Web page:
Wednesday, December 29, 2010
Best Shows of 2010
A year ago at this time, I summed up the first complete year of Get Visual with philosophical musings, memorable highlights, and encouragement to all of you to support the arts any way you could in these tough times. Well, it seems not very much has changed – Get Visual has completed another calendar year of reviews from our incredibly rich region’s offerings, and the arts are still taking heavy blows from the ongoing (though supposedly easing) recession.
Among the lowlights: NYSTI crashed and burned, swept away by multiple fiscal malfeasances; the city of Albany cut its entire $350,000 annual arts budget (to which the Common Council had the good sense to restore a fractional $65,000, targeting “small arts groups,” according to the Times Union); Proctors bought and sold a couple of buildings, forcing the move of the “working” artists’ studio to off-street quarters; and the number of art shows overall dropped significantly, as cash-strapped presenting organizations sought ways to cut costs (extending a show for a few months is a quick way to do that).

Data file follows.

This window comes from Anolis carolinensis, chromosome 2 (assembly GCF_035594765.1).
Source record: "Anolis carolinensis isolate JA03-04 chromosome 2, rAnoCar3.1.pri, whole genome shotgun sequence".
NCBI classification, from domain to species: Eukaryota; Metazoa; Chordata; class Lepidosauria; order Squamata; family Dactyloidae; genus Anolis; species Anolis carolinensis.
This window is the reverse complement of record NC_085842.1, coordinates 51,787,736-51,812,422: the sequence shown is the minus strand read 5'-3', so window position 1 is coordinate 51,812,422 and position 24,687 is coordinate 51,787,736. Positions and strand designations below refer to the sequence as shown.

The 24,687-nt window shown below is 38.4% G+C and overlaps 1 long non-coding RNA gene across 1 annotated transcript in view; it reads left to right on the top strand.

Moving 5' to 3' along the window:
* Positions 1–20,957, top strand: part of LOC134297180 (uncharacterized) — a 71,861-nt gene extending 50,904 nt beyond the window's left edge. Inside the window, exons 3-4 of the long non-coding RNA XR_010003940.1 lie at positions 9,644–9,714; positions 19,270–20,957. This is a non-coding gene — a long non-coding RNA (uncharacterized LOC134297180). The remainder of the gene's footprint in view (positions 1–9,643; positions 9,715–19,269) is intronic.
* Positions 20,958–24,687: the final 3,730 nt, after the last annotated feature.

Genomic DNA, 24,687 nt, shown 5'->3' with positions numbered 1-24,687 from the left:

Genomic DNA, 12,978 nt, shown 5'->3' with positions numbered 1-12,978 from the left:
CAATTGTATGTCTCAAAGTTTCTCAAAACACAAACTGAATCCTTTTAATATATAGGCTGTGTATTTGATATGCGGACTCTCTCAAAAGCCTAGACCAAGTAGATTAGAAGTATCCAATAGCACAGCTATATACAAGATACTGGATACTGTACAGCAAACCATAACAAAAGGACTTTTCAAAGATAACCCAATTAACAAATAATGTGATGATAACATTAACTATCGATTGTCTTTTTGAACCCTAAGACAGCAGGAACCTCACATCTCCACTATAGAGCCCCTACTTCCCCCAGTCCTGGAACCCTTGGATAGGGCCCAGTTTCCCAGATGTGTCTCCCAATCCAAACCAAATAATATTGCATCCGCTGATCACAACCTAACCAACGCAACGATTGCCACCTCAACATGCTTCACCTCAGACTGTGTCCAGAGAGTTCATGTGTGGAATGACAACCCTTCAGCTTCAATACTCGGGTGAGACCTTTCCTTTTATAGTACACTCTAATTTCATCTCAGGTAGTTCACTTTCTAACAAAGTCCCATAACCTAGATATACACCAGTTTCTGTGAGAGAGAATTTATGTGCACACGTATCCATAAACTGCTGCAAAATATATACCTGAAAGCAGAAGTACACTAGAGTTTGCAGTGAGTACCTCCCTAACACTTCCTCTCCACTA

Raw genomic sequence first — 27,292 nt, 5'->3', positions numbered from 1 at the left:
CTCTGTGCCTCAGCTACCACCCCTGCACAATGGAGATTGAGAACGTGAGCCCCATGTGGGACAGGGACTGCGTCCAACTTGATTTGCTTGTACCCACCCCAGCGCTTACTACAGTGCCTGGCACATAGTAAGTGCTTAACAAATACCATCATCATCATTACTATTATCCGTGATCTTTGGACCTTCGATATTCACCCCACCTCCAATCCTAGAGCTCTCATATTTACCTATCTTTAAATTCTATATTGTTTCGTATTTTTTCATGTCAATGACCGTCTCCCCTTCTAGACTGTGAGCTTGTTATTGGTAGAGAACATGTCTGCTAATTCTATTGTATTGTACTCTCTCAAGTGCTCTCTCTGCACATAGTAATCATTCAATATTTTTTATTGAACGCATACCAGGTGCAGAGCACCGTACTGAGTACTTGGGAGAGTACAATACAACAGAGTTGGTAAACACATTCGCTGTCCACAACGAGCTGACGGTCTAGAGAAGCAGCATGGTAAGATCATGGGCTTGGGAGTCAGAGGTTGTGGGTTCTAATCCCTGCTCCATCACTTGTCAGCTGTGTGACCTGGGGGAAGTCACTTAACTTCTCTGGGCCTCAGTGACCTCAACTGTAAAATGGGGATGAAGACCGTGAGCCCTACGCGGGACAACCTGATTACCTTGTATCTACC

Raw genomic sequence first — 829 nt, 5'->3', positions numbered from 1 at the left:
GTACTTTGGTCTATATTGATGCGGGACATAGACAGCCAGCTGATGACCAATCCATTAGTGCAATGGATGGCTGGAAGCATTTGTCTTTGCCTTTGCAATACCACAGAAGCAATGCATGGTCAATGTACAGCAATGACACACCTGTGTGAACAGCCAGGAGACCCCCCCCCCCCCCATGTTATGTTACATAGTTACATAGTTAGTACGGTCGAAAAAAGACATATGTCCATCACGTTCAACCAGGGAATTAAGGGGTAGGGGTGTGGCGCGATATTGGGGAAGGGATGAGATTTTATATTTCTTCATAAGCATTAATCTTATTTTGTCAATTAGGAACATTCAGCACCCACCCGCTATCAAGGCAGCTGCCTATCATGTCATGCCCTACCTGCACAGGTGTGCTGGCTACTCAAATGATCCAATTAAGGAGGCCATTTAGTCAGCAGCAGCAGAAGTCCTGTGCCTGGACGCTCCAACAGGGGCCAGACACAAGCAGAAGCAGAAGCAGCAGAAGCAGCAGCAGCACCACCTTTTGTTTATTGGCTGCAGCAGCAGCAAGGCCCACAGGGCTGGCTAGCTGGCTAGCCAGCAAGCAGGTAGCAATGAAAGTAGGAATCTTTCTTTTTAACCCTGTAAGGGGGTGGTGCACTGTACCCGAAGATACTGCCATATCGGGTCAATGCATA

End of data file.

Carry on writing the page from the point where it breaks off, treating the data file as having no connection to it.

Despite the downs, there were at least 50 shows out there that Get Visual reviewed, and the traffic here has increased by just about 50%, jumping from 15,000 visits tallied in the first year to 22,000 in the second (for a current total of 37,000). And, while there may have been fewer exhibitions to track – though that did not save us from missing a whole lot of them, naturally – the quality of those exhibitions remained astonishing.
Though I was planning to break tradition and do a Top Ten list this time, the 17 shows on my “short” list will not whittle down that easily. Even so, as I said, important shows were missed, and while that’s almost unforgivable, please allow me to apologize foremost for failing to make it to MASS MoCA during 2010 (soon to be rectified!), and in general for any other worthwhile efforts that I didn’t catch. I welcome, and would greatly appreciate, any comments from readers that mention such worthy, overlooked endeavors.